If you want to explore this topic more, or if you have more questions about any of this, you know what to do: Ask a Librarian! We’ll be happy to talk more about it.

There has been much tragedy in the news lately and consequently, much talk about how we prevent further tragedies. One topic we are hearing a lot about involves gun control, and today the Senate will be voting on the current gun control measure in Congress. We hear from gun control advocates, we hear from gun rights activists - there are a lot of opinions and facts out there - and it can be overwhelming. But the library is here to help.

We have an amazing resource called Congressional Quarterly Researcher (or CQ Researcher*) that consists of weekly reports written by experienced journalists on current issues. Each report includes an overview, background, data tables, images, opposing viewpoints and bibliographies, and features comments from experts, lawmakers and citizens on all sides of every issue. The different topics they cover are varied, and one of the most recent reports was on gun control*, published in March of 2013 . Whether you are doing a report for school, preparing an op-ed piece for your local paper, or just staying well-informed, CQ Researcher is an excellent first step.

Also see this recent post titled Gun rights and gun control, which includes a reading list.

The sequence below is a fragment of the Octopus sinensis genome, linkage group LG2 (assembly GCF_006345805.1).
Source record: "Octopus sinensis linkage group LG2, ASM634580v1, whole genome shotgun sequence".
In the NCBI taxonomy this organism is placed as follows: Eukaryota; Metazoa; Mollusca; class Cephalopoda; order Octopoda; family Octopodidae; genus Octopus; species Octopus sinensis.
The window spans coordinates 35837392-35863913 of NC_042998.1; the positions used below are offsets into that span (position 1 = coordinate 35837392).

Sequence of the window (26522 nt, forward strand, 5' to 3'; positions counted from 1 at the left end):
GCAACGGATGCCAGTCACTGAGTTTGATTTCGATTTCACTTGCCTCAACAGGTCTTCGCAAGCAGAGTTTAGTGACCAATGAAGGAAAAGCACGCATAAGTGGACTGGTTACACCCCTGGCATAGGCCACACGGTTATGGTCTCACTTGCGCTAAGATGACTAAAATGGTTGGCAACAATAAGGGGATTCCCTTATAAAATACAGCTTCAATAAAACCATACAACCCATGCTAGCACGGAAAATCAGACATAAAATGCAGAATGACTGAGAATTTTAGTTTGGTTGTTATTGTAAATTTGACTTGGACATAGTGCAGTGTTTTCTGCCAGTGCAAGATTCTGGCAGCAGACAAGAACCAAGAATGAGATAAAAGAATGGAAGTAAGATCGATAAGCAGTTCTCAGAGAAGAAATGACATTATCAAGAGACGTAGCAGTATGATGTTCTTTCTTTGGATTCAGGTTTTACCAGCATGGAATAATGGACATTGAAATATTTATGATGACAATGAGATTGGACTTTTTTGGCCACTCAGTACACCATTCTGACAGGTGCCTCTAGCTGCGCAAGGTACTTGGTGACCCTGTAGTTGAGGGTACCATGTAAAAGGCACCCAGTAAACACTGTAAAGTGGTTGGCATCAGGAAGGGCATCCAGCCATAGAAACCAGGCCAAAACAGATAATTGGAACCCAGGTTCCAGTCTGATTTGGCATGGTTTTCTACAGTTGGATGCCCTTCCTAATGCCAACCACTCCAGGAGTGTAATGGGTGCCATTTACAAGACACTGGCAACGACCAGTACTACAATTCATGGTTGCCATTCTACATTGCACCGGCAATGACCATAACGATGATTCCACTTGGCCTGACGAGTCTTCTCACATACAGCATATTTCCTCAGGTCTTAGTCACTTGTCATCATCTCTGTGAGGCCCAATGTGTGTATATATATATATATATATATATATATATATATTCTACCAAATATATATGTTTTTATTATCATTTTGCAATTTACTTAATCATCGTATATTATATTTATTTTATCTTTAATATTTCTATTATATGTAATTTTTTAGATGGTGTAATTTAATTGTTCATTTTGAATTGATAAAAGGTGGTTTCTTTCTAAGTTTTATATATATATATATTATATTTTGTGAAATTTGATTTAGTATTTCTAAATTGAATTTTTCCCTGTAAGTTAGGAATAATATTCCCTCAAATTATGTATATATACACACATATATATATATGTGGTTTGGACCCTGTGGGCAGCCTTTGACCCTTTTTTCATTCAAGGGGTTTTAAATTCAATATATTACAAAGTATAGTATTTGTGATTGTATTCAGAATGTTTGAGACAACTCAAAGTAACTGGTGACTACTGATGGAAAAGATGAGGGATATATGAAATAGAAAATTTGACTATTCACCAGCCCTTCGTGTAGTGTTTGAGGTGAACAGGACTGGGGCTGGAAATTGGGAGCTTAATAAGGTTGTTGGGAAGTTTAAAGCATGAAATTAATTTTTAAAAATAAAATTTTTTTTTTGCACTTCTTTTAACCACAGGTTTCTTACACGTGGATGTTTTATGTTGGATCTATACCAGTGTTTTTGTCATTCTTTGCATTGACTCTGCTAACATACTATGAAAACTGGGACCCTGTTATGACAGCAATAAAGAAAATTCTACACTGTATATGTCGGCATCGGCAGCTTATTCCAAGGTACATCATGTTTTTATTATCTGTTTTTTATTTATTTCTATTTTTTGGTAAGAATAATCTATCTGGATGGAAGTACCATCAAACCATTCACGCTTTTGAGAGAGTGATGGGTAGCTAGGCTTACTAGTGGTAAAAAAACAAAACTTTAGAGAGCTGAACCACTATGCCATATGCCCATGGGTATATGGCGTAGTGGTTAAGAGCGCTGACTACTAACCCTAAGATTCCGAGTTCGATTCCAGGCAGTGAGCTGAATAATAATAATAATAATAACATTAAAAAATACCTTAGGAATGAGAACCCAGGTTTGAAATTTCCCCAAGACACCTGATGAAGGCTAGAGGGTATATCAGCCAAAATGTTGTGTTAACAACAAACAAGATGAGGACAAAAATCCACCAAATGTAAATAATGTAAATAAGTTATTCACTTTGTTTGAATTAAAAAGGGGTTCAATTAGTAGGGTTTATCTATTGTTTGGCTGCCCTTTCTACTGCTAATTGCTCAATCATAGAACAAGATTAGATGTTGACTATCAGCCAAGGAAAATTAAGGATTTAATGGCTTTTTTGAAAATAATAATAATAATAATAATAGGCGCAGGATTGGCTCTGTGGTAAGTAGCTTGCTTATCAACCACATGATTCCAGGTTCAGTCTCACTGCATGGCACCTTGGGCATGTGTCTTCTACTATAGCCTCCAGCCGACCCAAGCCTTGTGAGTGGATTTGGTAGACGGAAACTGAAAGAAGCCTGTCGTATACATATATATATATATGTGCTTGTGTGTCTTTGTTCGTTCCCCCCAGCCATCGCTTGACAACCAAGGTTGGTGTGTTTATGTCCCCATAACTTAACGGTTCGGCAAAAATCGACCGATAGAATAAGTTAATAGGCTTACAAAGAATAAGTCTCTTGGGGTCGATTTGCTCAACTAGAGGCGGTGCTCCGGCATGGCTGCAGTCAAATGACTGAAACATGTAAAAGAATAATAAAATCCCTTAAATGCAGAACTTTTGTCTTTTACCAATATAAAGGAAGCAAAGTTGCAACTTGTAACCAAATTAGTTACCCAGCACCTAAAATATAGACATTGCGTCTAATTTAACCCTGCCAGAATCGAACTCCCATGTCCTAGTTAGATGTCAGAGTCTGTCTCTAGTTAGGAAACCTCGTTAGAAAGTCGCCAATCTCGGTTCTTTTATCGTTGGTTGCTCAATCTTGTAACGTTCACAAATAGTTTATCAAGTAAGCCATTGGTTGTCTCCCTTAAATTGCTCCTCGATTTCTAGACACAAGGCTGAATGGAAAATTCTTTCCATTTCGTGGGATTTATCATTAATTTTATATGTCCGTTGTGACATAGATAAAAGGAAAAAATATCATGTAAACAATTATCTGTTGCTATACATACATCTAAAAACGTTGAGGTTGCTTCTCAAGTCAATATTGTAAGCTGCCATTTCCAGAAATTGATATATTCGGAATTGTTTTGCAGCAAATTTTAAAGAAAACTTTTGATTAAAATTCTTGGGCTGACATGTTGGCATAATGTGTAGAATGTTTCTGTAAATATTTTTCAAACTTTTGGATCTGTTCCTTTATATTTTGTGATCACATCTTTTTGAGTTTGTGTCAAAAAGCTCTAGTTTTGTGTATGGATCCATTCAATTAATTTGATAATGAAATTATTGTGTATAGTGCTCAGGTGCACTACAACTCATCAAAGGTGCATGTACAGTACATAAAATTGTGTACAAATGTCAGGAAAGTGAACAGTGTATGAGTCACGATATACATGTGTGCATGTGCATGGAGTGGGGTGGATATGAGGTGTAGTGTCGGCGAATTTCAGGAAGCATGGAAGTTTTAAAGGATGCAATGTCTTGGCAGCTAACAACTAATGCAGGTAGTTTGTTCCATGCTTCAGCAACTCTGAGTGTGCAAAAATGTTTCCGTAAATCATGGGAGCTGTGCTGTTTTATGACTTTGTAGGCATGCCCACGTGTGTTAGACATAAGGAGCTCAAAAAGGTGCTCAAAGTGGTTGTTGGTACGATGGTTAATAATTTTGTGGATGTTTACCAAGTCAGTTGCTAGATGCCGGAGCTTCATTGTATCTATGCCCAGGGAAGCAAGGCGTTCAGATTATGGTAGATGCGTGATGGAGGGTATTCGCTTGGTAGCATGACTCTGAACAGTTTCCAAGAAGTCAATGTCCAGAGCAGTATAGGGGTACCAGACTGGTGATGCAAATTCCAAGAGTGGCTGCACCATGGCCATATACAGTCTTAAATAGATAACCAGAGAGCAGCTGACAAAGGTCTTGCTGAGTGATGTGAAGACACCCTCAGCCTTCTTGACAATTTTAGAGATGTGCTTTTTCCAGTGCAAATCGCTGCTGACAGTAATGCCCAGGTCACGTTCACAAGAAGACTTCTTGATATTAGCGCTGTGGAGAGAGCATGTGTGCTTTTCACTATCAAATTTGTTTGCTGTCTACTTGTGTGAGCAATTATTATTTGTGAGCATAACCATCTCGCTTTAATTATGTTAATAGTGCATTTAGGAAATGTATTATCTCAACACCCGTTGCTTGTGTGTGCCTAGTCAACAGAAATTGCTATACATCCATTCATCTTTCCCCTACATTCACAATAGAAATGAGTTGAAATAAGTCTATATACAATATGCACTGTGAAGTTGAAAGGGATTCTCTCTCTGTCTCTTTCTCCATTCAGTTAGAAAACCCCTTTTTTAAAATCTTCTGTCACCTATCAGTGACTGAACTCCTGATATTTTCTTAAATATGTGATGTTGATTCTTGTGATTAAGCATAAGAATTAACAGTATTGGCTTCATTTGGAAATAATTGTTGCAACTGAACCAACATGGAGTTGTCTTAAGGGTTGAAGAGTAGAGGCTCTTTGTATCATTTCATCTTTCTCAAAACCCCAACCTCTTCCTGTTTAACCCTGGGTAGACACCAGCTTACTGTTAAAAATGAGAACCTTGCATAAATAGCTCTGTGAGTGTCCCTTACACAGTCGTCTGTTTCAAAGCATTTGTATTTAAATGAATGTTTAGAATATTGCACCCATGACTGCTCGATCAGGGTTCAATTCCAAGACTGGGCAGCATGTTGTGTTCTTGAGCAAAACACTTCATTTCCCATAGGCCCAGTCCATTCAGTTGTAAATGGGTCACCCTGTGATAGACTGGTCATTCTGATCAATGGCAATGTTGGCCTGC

And as always, if you want to dig even deeper, Ask a Librarian! We're here to connect you to the information you want and need.

* Note: you will need your valid Multnomah County Library card number and PIN to access this database from outside the library

Bridging Cultures is dedicated to promoting understanding and mutual respect for people with diverse histories, cultures, and perspectives within the United States and abroad.  Its most recent effort is the Muslim Journeys Bookshelf, a collection of books, videos and other resources  addressing both the need and the desire of the American public for trustworthy and accessible resources about Muslim beliefs and practices and the cultural heritage associated with Islamic civilizations.  

Another feature of the Bookshelf collection is access to a library resource tool, Oxford Islamic Studies Online (OISO).  With your library card number and PIN, use this resource to access thousands of reference entries, chapters from scholarly and introductory works, Qur'anic materials, primary sources, images, maps, and timelines. This resource provides a first stop for anyone needing information and context on Islam.

The Bridging Cultures Bookshelf: Muslim Journeys is a project of the National Endowment for the Humanities, conducted in cooperation with the American Library Association. Support was provided by a grant from Carnegie Corporation of New York. Additional support for the arts and media components was provided by the Doris Duke Foundation for Islamic Art.

(This is a guest blog post from the Portland Urban Forestry Commission’s Arbor Month Committee.)

You’ve probably heard of Earth Day, but April holds another important earth-friendly holiday you may not have heard of: Arbor Day! Dedicated to planting and celebrating trees, Arbor Day was first honored more than 140 years ago through the dedicated efforts of tree-lover, newspaper editor, and Secretary of the Nebraska Territory, J. Sterling Morton. Morton worked his entire life to promote the beauty and benefits of trees, and Arbor Day has stood the test of time: it’s spread from Nebraska to every US state and more than 30 other nations and is a testament to the widespread love of trees we share as humans.